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I Momentum-Determining External Forces

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  1. Jan 31, 2017 #1
    I am studying momentum and I just want to check that I understand the idea correctly.

    Think theres a system.In this system theres two masses ##m_1## and ##m_2## moving with some velocity ##\vec v_1## and ##\vec v_2## and they exert a forces each other.Lets call the total force acting on ##m_1## is ##\vec F_1## and for ##m_2## is ##\vec F_2##.

    So If ##\vec F_1=\vec F^{ext}+\vec F_{21}##
    ##\vec F_2=\vec F^{ext}+\vec F_{12} ##

    Then the change in the total momentum;
    ##Δ\vec P=\vec {(F_{tot})^{ext}} Δt##

    If theres no exteral force then, ##Δ\vec P=0## .So If theres no external force then the change in momentum should be zero .If theres external force and its constant then the change in momentum will be constant but non-zero.##Δ\vec P≠0##

    If the change in momentum is zero(No external force) the center of mass of the system will be not moving.If theres external force it will accelerate by ##\frac {\vec {(F_{tot})^{ext}} } {M}=a_{com}## (##M## here total mass of the system)

    Just I am confused with the idea of external force...Think theres two object making projectile motion.and colliding in the air.Is the external force in here is gravity ? (No air drag)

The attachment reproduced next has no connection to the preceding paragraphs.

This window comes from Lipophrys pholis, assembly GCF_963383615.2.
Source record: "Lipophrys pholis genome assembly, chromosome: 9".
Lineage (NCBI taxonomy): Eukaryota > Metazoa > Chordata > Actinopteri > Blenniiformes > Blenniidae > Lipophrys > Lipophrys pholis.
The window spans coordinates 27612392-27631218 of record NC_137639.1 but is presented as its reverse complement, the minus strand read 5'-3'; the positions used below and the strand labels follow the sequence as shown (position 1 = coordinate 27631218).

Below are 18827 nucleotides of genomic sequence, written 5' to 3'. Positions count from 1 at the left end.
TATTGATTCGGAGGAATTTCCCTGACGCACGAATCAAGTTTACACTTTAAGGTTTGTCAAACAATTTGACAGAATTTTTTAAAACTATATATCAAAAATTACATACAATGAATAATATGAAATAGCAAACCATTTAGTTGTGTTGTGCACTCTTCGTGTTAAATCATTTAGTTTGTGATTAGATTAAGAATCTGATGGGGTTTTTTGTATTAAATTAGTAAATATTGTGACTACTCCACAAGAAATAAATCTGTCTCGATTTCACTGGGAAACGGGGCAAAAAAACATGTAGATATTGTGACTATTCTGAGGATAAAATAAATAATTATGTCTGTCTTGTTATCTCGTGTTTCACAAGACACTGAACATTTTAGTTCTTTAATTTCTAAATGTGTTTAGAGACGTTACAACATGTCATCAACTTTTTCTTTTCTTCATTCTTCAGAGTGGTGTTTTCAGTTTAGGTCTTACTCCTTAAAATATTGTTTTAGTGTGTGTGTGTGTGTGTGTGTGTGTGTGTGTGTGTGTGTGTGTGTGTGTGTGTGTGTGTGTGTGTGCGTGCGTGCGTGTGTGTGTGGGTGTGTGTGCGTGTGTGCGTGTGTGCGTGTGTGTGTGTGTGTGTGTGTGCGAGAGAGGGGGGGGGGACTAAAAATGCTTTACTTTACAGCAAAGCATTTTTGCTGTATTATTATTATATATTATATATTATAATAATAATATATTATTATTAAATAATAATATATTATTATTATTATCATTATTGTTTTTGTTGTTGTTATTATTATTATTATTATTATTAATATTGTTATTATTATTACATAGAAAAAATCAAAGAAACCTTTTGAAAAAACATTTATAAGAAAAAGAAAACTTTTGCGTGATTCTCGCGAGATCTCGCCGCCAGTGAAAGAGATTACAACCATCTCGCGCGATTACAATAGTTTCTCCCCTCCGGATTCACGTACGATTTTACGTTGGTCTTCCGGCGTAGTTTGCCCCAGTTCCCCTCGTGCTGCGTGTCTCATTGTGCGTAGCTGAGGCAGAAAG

How can we determine the external forces in a given system ?

    Most collions happens in a small amount of time (##Δt## nearly ##0##), in this case can we say ##Δ\vec P=0## ? and If we can why ? (There will be external force)
     
    Last edited: Jan 31, 2017
  2. jcsd
  3. Jan 31, 2017 #2

    BvU

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    Think again: its momentum doesn't change. But it can well be nonzero.

    Correct. The reverse process: fireworks ! A rocket shoots off and explodes into a bunch of fireballs. Without air drag the center of mass simply continues the parabola the original rocket was following.

    For instance by using ##F = mg## when gravity is the only external force acting !
     
  4. Jan 31, 2017 #3
    So in any system The free body diagram will be showing us the external forces ?
     
  5. Jan 31, 2017 #4
    If we collide two objects in space.There would be no external force so the ##Δ\vec P=0## Even if theres external forces in small ##Δt## (the collusion time) from the equation of ##Δ\vec P=\vec {(F_{tot})^{ext}} Δt##

    ##Δ\vec P## should be zero
     
  6. Jan 31, 2017 #5
    ##Δ\vec V_{com}=0⇔Δ\vec P=0## ##Δ\vec V_{com}## can have any value bot the change must be zero
    Is this true ?
     
  7. Jan 31, 2017 #6

    BvU

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    Yes, that's about it. We restrict our considerations to constant mass cases, so ## {d\over dt} \left ( m\vec v \right ) = m {dv\over dt}##.
     
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